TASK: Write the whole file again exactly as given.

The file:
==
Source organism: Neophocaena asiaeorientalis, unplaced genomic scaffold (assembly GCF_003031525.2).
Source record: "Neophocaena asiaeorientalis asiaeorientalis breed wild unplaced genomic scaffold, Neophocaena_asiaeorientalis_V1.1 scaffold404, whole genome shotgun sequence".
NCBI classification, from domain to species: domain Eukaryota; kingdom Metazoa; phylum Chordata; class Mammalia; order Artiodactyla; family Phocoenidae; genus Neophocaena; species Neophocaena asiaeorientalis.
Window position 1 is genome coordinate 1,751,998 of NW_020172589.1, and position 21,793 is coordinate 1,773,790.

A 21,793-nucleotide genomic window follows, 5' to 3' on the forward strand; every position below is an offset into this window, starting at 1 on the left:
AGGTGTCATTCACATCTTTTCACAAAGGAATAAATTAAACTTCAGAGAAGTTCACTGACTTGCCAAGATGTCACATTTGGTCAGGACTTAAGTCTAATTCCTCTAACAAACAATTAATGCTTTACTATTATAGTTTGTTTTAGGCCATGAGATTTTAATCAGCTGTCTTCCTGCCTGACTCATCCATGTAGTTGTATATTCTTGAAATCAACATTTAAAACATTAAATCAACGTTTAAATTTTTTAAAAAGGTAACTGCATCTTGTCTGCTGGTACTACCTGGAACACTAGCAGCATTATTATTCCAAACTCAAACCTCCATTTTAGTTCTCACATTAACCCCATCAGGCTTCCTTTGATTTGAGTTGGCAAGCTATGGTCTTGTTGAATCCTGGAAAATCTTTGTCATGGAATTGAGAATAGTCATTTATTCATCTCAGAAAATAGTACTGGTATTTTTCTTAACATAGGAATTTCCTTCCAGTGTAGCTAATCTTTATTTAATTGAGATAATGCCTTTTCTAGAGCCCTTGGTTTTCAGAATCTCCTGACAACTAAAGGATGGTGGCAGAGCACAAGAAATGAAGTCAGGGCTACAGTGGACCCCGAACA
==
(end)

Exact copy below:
Source organism: Neophocaena asiaeorientalis, unplaced genomic scaffold (assembly GCF_003031525.2).
Source record: "Neophocaena asiaeorientalis asiaeorientalis breed wild unplaced genomic scaffold, Neophocaena_asiaeorientalis_V1.1 scaffold404, whole genome shotgun sequence".
NCBI classification, from domain to species: domain Eukaryota; kingdom Metazoa; phylum Chordata; class Mammalia; order Artiodactyla; family Phocoenidae; genus Neophocaena; species Neophocaena asiaeorientalis.
Window position 1 is genome coordinate 1,751,998 of NW_020172589.1, and position 21,793 is coordinate 1,773,790.

A 21,793-nucleotide genomic window follows, 5' to 3' on the forward strand; every position below is an offset into this window, starting at 1 on the left:
AGGTGTCATTCACATCTTTTCACAAAGGAATAAATTAAACTTCAGAGAAGTTCACTGACTTGCCAAGATGTCACATTTGGTCAGGACTTAAGTCTAATTCCTCTAACAAACAATTAATGCTTTACTATTATAGTTTGTTTTAGGCCATGAGATTTTAATCAGCTGTCTTCCTGCCTGACTCATCCATGTAGTTGTATATTCTTGAAATCAACATTTAAAACATTAAATCAACGTTTAAATTTTTTAAAAAGGTAACTGCATCTTGTCTGCTGGTACTACCTGGAACACTAGCAGCATTATTATTCCAAACTCAAACCTCCATTTTAGTTCTCACATTAACCCCATCAGGCTTCCTTTGATTTGAGTTGGCAAGCTATGGTCTTGTTGAATCCTGGAAAATCTTTGTCATGGAATTGAGAATAGTCATTTATTCATCTCAGAAAATAGTACTGGTATTTTTCTTAACATAGGAATTTCCTTCCAGTGTAGCTAATCTTTATTTAATTGAGATAATGCCTTTTCTAGAGCCCTTGGTTTTCAGAATCTCCTGACAACTAAAGGATGGTGGCAGAGCACAAGAAATGAAGTCAGGGCTACAGTGGACCCCGAACA